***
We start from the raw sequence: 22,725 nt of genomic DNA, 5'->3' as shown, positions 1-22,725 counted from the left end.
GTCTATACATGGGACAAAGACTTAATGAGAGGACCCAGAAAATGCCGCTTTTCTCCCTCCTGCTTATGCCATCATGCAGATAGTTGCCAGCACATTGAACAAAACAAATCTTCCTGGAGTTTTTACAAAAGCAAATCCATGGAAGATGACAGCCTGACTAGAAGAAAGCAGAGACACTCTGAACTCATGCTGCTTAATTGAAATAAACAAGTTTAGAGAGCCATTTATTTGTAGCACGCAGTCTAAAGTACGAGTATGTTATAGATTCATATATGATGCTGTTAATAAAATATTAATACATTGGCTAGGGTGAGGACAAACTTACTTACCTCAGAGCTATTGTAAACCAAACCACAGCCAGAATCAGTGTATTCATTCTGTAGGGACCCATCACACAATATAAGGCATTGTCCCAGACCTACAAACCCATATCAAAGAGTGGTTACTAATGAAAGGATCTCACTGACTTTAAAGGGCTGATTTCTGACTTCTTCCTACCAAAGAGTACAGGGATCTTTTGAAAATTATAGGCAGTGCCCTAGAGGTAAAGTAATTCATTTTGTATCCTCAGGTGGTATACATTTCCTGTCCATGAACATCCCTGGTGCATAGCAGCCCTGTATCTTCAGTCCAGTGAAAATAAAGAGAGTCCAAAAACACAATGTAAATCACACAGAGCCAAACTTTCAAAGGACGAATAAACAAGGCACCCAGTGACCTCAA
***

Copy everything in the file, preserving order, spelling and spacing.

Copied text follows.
We start from the raw sequence: 22,725 nt of genomic DNA, 5'->3' as shown, positions 1-22,725 counted from the left end.
GTCTATACATGGGACAAAGACTTAATGAGAGGACCCAGAAAATGCCGCTTTTCTCCCTCCTGCTTATGCCATCATGCAGATAGTTGCCAGCACATTGAACAAAACAAATCTTCCTGGAGTTTTTACAAAAGCAAATCCATGGAAGATGACAGCCTGACTAGAAGAAAGCAGAGACACTCTGAACTCATGCTGCTTAATTGAAATAAACAAGTTTAGAGAGCCATTTATTTGTAGCACGCAGTCTAAAGTACGAGTATGTTATAGATTCATATATGATGCTGTTAATAAAATATTAATACATTGGCTAGGGTGAGGACAAACTTACTTACCTCAGAGCTATTGTAAACCAAACCACAGCCAGAATCAGTGTATTCATTCTGTAGGGACCCATCACACAATATAAGGCATTGTCCCAGACCTACAAACCCATATCAAAGAGTGGTTACTAATGAAAGGATCTCACTGACTTTAAAGGGCTGATTTCTGACTTCTTCCTACCAAAGAGTACAGGGATCTTTTGAAAATTATAGGCAGTGCCCTAGAGGTAAAGTAATTCATTTTGTATCCTCAGGTGGTATACATTTCCTGTCCATGAACATCCCTGGTGCATAGCAGCCCTGTATCTTCAGTCCAGTGAAAATAAAGAGAGTCCAAAAACACAATGTAAATCACACAGAGCCAAACTTTCAAAGGACGAATAAACAAGGCACCCAGTGACCTCAA